Excessive-High quality Salt Is not So Dangerous For Coronary heart Well being, Says An MD

High-Quality Salt Isn't So Bad For Heart Health, Says An MD

The reason salt gained its reputation is because it is rich in highly processed industrial foods. "That's where most of your salt is," says Lipman. In fact, the American Heart Association (AHA) finds that people consume more than 3,400 milligrams of sodium per day – the recommended amount for reference is no more than 2,300 milligrams (mg) per day – and most of it comes from processed, packaged foods, not what you sprinkle on at the table.

Since these processed foods are already linked to metabolic disorders (which is related to heart-related concerns), it makes sense why salt is hesitant. But it's not so much about limiting the salt itself – we should stop the processed garbage that contains these ripples on ripples of sodium.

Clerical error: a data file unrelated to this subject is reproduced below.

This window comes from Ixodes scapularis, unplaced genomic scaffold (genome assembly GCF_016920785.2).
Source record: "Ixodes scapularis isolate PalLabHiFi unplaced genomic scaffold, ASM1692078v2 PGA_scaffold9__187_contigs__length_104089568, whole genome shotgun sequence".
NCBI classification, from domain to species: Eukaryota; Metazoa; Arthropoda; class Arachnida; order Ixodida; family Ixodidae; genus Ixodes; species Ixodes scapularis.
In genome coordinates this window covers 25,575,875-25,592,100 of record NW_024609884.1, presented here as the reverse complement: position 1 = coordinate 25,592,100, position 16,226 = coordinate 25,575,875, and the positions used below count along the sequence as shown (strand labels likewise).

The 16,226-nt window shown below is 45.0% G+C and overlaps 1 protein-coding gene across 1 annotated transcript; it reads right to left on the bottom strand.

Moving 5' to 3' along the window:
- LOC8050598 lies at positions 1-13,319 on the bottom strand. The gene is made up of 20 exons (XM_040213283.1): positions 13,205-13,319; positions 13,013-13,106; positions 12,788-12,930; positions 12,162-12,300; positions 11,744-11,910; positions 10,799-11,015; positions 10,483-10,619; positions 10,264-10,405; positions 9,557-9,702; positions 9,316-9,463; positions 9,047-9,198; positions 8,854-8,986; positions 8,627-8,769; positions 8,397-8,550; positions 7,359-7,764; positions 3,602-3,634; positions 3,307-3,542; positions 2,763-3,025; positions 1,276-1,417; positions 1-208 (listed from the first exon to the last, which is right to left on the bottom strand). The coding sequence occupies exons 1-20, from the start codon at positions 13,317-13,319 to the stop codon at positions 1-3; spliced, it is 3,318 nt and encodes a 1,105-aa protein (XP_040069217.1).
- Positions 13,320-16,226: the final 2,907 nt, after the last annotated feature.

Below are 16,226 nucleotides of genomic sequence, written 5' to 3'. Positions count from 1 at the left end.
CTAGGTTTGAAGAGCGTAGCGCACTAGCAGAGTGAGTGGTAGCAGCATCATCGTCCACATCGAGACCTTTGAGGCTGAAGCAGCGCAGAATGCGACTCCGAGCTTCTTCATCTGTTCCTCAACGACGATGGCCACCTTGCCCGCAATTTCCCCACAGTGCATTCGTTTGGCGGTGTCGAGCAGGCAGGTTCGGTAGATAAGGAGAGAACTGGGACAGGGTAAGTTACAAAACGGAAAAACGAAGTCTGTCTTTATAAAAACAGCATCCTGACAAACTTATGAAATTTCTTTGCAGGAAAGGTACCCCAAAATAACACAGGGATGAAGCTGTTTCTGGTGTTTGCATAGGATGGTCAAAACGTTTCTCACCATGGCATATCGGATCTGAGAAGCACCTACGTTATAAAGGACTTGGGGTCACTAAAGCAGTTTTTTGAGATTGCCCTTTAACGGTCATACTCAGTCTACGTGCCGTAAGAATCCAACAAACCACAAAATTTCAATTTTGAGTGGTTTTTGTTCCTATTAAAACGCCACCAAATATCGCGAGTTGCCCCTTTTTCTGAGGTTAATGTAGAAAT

"If you're not eating (ultra-processed foods), some Himalayan salt isn't bad at all," adds Lipman. “Your salt intake is usually too high because of all of the processed foods. Once you get rid of that, salt won't be a problem anymore. “Better focus on good quality salt and he says you're ready: Himalayan salt is full of minerals (including iron, zinc, and magnesium) and Lipman considers sea salt and Redmond salt to be good quality too. "If you want to use salt, use decent salt," he adds. "


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